Using education to build a grassroots hornbill conservation movement
Not long ago, communities living around Indonesia's Poayato Paguat forests hunted hornbills for food and used their casques as talismans and decorations in their homes. Today, these communities are on the frontline in the fight to protect these magnificent birds.
Knobbed Hornbills are often found perching on banyan and palm trees around community gardens around Sulawesi, Indonesia, their colorful red and yellow casques standing out against the green of the leaves. Shy Sulawesi Hornbills, on the other hand, prefer staying close to the forest. Since 2012 though, both Knobbed Hornbill and Sulawesi Hornbill populations have been declining rapidly due to habitat loss, hunting and forest fires.
In the past, people from local communities surrounding the forests hunted hornbills using air rifles, since wild birds were part of their diet. Many community members also believed that hornbill casques could help prevent bad luck, while others used them as decorations for their homes. Although hunting wasn’t the only issue affecting hornbill populations in the area, it did contribute siginificantly to their decline.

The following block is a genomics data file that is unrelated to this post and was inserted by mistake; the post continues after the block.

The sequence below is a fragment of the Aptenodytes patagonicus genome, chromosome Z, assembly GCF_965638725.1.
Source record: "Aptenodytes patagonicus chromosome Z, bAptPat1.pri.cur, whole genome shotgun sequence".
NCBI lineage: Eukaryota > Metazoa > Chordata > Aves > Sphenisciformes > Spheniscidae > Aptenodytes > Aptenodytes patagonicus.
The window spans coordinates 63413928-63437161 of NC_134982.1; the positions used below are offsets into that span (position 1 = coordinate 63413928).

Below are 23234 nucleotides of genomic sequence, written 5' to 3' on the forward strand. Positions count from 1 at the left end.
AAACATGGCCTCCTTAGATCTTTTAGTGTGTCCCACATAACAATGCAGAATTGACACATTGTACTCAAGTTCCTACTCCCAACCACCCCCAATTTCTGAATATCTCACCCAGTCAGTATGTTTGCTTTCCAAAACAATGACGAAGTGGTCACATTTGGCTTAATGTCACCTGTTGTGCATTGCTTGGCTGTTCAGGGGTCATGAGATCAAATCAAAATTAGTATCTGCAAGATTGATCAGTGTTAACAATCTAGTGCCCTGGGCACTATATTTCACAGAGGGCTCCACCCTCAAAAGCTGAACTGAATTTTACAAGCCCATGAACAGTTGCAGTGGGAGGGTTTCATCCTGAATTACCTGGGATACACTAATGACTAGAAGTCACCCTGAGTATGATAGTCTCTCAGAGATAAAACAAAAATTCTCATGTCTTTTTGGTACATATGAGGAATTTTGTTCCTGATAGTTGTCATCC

To address this, BirdLife Partner Burung Indonesia started its conservation education programme in 2014, focusing on villages that border the forest. Bringing together students, religious leaders, farmers and government officials, we ran a series of targetted presentations educating locals about the importance of Knobbed Hornbill Rhyticeros cassidix and Sulawesi Hornbill Rhabdotorrhinus exarhatus (both Vulnerable) as key species of Popayato Paguat forests. Through this programme, Burung and local communities agreed to designate sites for hornbill monitoring, mostly located at the edges of forests.
One of the main reasons adult villagers changed their behaviours was because of pressure from their children
Our conservation education programme, alongside other community initiatives, has had a significant impact. Since 2016, six villages have stopped hunting hornbills and displaying their casques at their homes. One of the main reasons adult villagers changed their behaviours was because of pressure from their children, who criticised the practice and pointed out that hunting the birds was cruel. There was also widespread recognition of the important role that hornbills play in dispersing seeds and regenerating the forest.
What started as a grassroots community based programme has grown into something much bigger. Members of local conservation groups are now actively engaging the broader community in hornbill protection and Burung Indonesia has been working at the provincial level to promote the importance of wider biodiversity conservation to the government, researchers and civil society.
We’re delighted that in March 2019, the provincial government of Gorontalo chose the hornbill as its tourism mascot. Our hope is that this will help to raise further public awareness about the urgent need to protect Knobbed and Sulawesi Hornbills.